His point? “Caesar has a legitimate claim and so does God. Give to each his rightful claim” (v. 17). This very point they had tacitly conceded when they very quickly produced and handed Him one such coin! That might well imply that using such coins themselves acknowledged Caesar’s authority and, therefore, their obligation to pay the tax.

These folks didn’t have Romans 13 then, but we do. Paul, led by the Spirit, was establishing the principle of “subjection to the governing authorities,” because such authority comes from God Himself (13:1). There is a place for civil authority and our subjection to it as long as it does not infringe on God’s sovereignty over all governing authorities.

18 “Some Sadducees (who say that there is no resurrection) *came to [a]Jesus, and began questioning Him, saying,19 “Teacher, Moses wrote for us that if a man’s brother dies and leaves behind a wife and does not leave a child, his brother is to [b]marry the wife and raise up [c]children for his brother. 20 There were seven brothers; and the first took a wife, and died leaving no children. 21 The second one [d]married her, and died leaving behind no children; and the third likewise; 22 and the seven together left no children. Last of all the woman also died. 23 In the resurrection, which one’s wife will she be? For each of the seven had her as his wife.” 24 Jesus said to them, “Is this not the reason you are mistaken, that you do not [e]understand the Scriptures nor the power of God? 25 For when they rise from the dead, they neither marry nor are given in marriage, but are like angels in heaven. 26 But [f]regarding the fact that the dead rise, have you not read in the book of Moses, in the passage about the burning bush, how God spoke to him, saying, ‘I am the God of Abraham, the God of Isaac, and the God of Jacob’? 27 He is not the God [g]of the dead, but of the living; you are greatly mistaken.”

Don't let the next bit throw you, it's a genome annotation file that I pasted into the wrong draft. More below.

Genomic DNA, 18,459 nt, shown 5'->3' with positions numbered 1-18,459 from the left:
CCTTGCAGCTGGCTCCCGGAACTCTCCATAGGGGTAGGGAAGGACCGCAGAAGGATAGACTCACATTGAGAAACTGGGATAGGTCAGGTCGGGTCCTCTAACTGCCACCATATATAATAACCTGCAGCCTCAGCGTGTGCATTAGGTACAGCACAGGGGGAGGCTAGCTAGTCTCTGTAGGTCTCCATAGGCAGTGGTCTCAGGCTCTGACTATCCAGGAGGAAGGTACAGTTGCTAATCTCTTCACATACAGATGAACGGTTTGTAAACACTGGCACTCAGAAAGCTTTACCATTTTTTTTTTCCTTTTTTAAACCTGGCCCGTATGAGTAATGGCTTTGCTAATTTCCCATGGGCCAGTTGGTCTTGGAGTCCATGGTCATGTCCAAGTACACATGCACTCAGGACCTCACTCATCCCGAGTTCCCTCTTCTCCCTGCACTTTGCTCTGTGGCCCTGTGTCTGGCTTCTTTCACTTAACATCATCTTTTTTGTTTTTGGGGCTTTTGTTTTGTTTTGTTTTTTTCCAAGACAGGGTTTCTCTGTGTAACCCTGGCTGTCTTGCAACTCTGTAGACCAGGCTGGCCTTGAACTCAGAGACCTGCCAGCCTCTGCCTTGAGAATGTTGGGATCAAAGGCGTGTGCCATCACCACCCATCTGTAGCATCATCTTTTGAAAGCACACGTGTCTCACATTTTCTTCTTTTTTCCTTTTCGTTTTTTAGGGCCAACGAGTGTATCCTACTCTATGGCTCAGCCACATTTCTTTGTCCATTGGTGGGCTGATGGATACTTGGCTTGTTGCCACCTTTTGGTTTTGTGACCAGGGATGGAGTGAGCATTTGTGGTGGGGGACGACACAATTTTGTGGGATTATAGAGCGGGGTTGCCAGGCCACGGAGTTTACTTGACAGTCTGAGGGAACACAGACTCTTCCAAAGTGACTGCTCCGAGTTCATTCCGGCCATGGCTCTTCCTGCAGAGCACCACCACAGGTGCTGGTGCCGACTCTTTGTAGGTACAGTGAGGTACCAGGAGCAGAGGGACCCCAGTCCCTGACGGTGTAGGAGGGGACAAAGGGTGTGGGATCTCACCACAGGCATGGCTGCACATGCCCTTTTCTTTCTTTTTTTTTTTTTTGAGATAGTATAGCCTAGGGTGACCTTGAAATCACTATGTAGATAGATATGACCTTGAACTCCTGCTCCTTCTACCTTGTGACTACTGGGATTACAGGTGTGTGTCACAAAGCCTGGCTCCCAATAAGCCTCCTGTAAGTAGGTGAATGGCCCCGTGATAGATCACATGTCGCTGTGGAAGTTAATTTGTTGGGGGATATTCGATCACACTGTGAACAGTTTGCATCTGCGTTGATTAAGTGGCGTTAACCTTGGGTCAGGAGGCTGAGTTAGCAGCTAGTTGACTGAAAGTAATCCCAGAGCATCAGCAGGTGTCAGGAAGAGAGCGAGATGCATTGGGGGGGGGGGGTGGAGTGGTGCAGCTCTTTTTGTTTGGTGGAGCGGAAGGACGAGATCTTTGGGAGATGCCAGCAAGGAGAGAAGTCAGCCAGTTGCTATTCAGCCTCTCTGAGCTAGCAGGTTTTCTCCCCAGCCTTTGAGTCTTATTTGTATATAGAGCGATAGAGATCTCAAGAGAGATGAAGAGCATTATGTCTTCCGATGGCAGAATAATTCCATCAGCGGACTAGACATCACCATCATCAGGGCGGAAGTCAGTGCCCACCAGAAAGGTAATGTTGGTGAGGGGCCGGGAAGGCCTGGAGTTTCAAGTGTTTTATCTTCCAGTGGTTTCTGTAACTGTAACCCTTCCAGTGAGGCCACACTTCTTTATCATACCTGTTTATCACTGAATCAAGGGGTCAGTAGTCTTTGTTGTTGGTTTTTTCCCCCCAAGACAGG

FOCUS TWO: Conflict with the Sadducees (18-27)

Next up? Some Sadducees. Right out of the gate, we see their hypocrisy. This group does not believe that there will be a resurrection, yet that is their line of questioning. “In the time of Jesus, the Saducees were small numerically but exerted great influence politically and religiously. They were not, however, popular among the masses. They represented the urban,wealthysophisticated class  and were mainly residing in Jerusalem. Josephus says they were educated men and many of them held prominent positions.”

Mark marks them out (pun intended) as those who say there is no resurrection (v. 18). The Sadducees accepted “only Scripture and rejected all beliefs and practices not found there.” It sounds like a good thing to me, but they claimed that they could not find clear teaching on the resurrection in the Old Testament. That’s the problem. There is clear teaching about it in the Old Testament, and Jesus clarifies that to them. “Is this not the reason you are mistaken, that you do not understand the Scriptures, OR the power of God” (v. 24)?

Notice what He claims:

  1. They will rise from the dead (v. 25)
  2. There are NO marriages in heaven
  3. Those who rise will be like the angels (service for and fellowship with God).

In answer to their ignorance of the scriptures, He directs them back to Exodus 3:6, in the Old Testament and where the account of Moses and the burning bush is located. “His use of the Pentateuch was significant because this part of the “O.T.” was considered particularly authoritative by the Saducees.”